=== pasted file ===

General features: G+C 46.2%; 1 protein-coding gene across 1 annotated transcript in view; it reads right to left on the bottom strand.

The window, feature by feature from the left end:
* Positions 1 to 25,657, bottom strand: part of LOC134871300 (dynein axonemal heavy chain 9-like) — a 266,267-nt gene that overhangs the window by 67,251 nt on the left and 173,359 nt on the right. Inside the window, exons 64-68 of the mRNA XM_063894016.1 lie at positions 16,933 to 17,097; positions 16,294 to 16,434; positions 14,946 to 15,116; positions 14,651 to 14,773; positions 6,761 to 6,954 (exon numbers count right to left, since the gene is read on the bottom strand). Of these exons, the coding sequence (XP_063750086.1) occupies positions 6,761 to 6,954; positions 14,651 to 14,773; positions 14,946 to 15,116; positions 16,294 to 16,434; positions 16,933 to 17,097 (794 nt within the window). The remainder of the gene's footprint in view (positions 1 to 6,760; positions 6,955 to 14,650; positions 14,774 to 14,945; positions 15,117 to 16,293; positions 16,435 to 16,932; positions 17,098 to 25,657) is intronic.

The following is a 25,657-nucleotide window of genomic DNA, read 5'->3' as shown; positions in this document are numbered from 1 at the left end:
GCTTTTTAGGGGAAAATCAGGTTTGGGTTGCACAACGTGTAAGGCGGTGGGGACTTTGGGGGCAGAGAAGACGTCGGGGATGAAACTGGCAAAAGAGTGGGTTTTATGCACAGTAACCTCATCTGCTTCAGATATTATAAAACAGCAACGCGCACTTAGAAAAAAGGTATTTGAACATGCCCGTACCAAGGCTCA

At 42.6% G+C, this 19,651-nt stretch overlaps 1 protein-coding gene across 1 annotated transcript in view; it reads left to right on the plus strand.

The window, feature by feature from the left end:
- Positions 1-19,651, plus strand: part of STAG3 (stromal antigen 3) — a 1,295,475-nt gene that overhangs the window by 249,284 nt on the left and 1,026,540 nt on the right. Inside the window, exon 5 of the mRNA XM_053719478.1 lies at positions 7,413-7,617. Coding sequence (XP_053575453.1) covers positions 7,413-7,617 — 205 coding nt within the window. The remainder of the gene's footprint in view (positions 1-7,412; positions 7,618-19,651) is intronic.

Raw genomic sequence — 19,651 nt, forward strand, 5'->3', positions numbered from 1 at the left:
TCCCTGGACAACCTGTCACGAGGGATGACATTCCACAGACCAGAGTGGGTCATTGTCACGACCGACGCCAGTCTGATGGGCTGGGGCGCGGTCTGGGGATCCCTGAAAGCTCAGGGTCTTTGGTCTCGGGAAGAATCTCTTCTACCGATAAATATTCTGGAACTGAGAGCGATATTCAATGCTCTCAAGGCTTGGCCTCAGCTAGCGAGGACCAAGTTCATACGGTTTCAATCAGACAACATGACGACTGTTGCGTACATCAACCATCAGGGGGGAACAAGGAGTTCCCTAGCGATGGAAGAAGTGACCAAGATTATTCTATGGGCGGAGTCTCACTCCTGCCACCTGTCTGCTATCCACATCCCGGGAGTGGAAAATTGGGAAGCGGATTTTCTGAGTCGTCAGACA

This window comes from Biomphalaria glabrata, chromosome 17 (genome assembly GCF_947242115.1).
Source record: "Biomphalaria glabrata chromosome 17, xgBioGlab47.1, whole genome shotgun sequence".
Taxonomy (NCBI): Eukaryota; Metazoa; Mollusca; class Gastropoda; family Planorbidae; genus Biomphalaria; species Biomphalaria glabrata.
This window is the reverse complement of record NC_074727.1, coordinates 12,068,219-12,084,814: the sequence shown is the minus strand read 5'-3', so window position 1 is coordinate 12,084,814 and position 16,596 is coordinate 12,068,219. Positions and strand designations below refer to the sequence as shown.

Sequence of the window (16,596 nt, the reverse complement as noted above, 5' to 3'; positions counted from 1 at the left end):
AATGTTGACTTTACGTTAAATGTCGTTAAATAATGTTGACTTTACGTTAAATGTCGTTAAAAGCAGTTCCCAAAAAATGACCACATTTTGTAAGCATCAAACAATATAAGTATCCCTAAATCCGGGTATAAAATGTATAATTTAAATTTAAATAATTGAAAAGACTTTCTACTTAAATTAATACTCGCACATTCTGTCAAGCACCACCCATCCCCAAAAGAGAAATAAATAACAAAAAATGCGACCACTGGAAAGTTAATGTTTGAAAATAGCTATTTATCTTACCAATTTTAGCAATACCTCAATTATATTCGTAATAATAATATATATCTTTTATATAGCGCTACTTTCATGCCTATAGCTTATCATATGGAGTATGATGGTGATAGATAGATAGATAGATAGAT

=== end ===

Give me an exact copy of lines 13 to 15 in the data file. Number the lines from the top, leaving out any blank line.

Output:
Taxonomy (NCBI): Eukaryota; Metazoa; Mollusca; class Gastropoda; family Planorbidae; genus Biomphalaria; species Biomphalaria glabrata.
This window is the reverse complement of record NC_074727.1, coordinates 12,068,219-12,084,814: the sequence shown is the minus strand read 5'-3', so window position 1 is coordinate 12,084,814 and position 16,596 is coordinate 12,068,219. Positions and strand designations below refer to the sequence as shown.

Sequence of the window (16,596 nt, the reverse complement as noted above, 5' to 3'; positions counted from 1 at the left end):